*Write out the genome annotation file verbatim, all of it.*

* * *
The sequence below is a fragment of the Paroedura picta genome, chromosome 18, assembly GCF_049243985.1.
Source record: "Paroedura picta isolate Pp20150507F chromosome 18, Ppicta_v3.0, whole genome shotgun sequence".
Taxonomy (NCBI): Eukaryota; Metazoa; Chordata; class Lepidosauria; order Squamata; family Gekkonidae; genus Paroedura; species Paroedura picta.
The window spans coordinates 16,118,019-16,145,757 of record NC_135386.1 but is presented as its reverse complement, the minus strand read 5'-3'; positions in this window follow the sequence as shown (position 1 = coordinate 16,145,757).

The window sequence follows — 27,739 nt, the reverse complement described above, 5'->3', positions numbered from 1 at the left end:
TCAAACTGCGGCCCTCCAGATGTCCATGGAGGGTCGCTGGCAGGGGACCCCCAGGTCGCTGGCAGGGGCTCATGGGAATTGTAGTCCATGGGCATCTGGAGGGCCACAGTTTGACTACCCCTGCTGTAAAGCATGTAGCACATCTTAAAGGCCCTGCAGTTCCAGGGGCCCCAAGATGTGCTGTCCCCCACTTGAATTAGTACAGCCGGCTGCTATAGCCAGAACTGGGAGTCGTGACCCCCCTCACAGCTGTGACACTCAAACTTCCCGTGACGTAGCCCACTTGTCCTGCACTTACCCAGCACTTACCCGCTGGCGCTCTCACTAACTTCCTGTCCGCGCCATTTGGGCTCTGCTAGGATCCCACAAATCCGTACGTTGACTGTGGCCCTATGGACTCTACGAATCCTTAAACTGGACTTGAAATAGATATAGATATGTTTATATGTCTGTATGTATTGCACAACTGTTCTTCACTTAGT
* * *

The sequence below is a fragment of the Paroedura picta genome, chromosome 18, assembly GCF_049243985.1.
Source record: "Paroedura picta isolate Pp20150507F chromosome 18, Ppicta_v3.0, whole genome shotgun sequence".
Taxonomy (NCBI): Eukaryota; Metazoa; Chordata; class Lepidosauria; order Squamata; family Gekkonidae; genus Paroedura; species Paroedura picta.
The window spans coordinates 16,118,019-16,145,757 of record NC_135386.1 but is presented as its reverse complement, the minus strand read 5'-3'; positions in this window follow the sequence as shown (position 1 = coordinate 16,145,757).

The window sequence follows — 27,739 nt, the reverse complement described above, 5'->3', positions numbered from 1 at the left end:
TCAAACTGCGGCCCTCCAGATGTCCATGGAGGGTCGCTGGCAGGGGACCCCCAGGTCGCTGGCAGGGGCTCATGGGAATTGTAGTCCATGGGCATCTGGAGGGCCACAGTTTGACTACCCCTGCTGTAAAGCATGTAGCACATCTTAAAGGCCCTGCAGTTCCAGGGGCCCCAAGATGTGCTGTCCCCCACTTGAATTAGTACAGCCGGCTGCTATAGCCAGAACTGGGAGTCGTGACCCCCCTCACAGCTGTGACACTCAAACTTCCCGTGACGTAGCCCACTTGTCCTGCACTTACCCAGCACTTACCCGCTGGCGCTCTCACTAACTTCCTGTCCGCGCCATTTGGGCTCTGCTAGGATCCCACAAATCCGTACGTTGACTGTGGCCCTATGGACTCTACGAATCCTTAAACTGGACTTGAAATAGATATAGATATGTTTATATGTCTGTATGTATTGCACAACTGTTCTTCACTTAGT